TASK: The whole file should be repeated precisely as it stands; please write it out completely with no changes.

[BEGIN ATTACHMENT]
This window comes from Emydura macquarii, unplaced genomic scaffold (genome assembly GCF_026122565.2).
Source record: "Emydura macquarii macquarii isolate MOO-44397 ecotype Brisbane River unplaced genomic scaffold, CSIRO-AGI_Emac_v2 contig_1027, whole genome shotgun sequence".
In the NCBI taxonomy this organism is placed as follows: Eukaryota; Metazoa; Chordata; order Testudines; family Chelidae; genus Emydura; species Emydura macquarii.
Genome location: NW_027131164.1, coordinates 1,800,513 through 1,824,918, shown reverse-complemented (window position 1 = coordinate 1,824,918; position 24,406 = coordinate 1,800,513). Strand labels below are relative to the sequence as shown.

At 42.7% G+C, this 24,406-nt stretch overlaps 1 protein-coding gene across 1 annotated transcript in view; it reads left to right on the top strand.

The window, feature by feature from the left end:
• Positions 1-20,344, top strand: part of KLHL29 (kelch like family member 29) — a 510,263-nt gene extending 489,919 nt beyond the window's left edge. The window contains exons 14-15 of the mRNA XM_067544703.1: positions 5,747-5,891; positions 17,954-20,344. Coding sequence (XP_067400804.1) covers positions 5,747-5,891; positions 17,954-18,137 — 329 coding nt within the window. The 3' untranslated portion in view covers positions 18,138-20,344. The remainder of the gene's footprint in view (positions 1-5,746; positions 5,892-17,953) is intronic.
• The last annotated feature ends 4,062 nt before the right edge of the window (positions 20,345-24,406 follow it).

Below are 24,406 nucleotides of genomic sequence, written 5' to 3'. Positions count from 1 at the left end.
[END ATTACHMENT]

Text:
This window comes from Emydura macquarii, unplaced genomic scaffold (genome assembly GCF_026122565.2).
Source record: "Emydura macquarii macquarii isolate MOO-44397 ecotype Brisbane River unplaced genomic scaffold, CSIRO-AGI_Emac_v2 contig_1027, whole genome shotgun sequence".
In the NCBI taxonomy this organism is placed as follows: Eukaryota; Metazoa; Chordata; order Testudines; family Chelidae; genus Emydura; species Emydura macquarii.
Genome location: NW_027131164.1, coordinates 1,800,513 through 1,824,918, shown reverse-complemented (window position 1 = coordinate 1,824,918; position 24,406 = coordinate 1,800,513). Strand labels below are relative to the sequence as shown.

At 42.7% G+C, this 24,406-nt stretch overlaps 1 protein-coding gene across 1 annotated transcript in view; it reads left to right on the top strand.

The window, feature by feature from the left end:
• Positions 1-20,344, top strand: part of KLHL29 (kelch like family member 29) — a 510,263-nt gene extending 489,919 nt beyond the window's left edge. The window contains exons 14-15 of the mRNA XM_067544703.1: positions 5,747-5,891; positions 17,954-20,344. Coding sequence (XP_067400804.1) covers positions 5,747-5,891; positions 17,954-18,137 — 329 coding nt within the window. The 3' untranslated portion in view covers positions 18,138-20,344. The remainder of the gene's footprint in view (positions 1-5,746; positions 5,892-17,953) is intronic.
• The last annotated feature ends 4,062 nt before the right edge of the window (positions 20,345-24,406 follow it).

Below are 24,406 nucleotides of genomic sequence, written 5' to 3'. Positions count from 1 at the left end.